The Los Angeles Farmers Market began informally in July 1934 when farmers were invited to park their pickup trucks on an empty field and sell fresh produce from their tailgates. Soon, wooden stalls replaced the trucks. An expansion in 1941 added a series of simple buildings and a landmark clock tower. Over the years, the Los Angeles Farmers Market has become an indoor/outdoor maze of stalls, stores, grocery vendors, and eateries that attracts three million visitors each year. Some visitors are locals who shop for meat, fish, poultry, fruits, vegetables, candy and nuts from small markets. Others are tourists who explore this famous Los Angeles attraction, shop for souvenirs, and have lunch at the outdoor tables.

The official website of Los Angeles Farmers Market has a list of interesting facts about the Market. Here’s one of them (but I’d like evidence):

“71. When Walt Disney was preparing his early designs for a place called Disneyland, he did some of his work while dining on one of the Farmers Market patios. Elements of the Market’s unique design—it is said—are incorporated into his original drawings.”

Carthay Circle Theater at Disney’s Hollywood Studios
Disney: Carthay Circle Theater

The Carthay Circle Theater at the Studios park is another theater-as-a-shop. It’s at the end of the Sunset Boulevard shopping street, facing the Twilight Zone Tower of Terror. It’s one of the more interesting shops, with Disney-themed kitchen and serving items.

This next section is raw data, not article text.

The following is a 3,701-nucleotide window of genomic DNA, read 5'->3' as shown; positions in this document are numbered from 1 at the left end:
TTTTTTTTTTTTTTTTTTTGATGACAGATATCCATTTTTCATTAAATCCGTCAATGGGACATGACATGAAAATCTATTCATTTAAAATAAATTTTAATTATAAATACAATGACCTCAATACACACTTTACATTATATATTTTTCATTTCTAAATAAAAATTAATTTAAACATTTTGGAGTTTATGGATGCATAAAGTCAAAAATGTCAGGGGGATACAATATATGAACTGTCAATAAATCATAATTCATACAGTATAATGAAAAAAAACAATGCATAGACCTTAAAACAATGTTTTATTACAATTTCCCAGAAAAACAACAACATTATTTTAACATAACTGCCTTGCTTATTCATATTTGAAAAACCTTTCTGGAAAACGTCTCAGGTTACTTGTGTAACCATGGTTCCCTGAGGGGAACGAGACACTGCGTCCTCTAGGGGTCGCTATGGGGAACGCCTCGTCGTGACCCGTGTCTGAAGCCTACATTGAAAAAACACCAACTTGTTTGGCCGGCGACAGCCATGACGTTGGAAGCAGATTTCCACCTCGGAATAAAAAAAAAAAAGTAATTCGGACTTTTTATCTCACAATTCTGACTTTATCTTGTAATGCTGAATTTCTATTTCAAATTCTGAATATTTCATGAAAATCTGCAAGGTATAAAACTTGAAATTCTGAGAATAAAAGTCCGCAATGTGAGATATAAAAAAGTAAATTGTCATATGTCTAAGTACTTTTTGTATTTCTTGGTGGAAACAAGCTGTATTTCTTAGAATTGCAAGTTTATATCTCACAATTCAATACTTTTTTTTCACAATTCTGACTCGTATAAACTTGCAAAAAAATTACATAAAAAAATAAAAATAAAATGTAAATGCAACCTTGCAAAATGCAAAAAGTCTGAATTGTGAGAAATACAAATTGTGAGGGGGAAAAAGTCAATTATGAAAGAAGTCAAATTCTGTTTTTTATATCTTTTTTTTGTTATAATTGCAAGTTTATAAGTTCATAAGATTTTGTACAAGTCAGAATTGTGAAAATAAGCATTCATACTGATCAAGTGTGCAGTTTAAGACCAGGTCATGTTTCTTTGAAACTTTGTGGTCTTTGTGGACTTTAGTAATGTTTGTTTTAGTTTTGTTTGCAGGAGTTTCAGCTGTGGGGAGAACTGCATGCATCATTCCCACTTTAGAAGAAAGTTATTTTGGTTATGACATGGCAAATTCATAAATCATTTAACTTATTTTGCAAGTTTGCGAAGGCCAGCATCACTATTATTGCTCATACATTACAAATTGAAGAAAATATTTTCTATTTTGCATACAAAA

Artist rendering of Carthay Circle (Disney’s California Adventure press release): © Disney
Future Disney: Carthay Circle Theater

Sorry. I can’t show you a current photo of the Carthay Circle Theater. The historic movie theater at 6316 San Vicente Boulevard in Los Angeles was demolished in 1969 to make way for a nondescript office complex. The impressive Mission Revival style theater, designed by architect Dwight Gibbs, opened in 1926. For more than forty years, the ornate 1500-seat auditorium was one of the top theaters in the Los Angeles area for exclusive engagements of major movies. The Carthay Circle Theater hosted numerous Hollywood premieres, including Walt Disney’s Snow White and the Seven Dwarfs (1937) and Fantasia (1940).

Back in 1929, when distributor Pat Powers claimed that theater operators would not want Walt Disney’s first Silly Symphony, Skeleton Dance, Walt personally arranged to have it shown at the Carthay Circle Theater. It was a hit with critics and audiences at the prestigious theater, paving the way for national distribution.

By now, every Disney fan knows that a new replica of the Carthay Circle Theater will be the “castle” for Disney California Adventure, as part of the once-troubled park’s billion-plus dollar makeover. It won’t be the scaled-down version from Florida. The reports are that the majestic theater building will house a dining room, cocktail lounge, and membership club.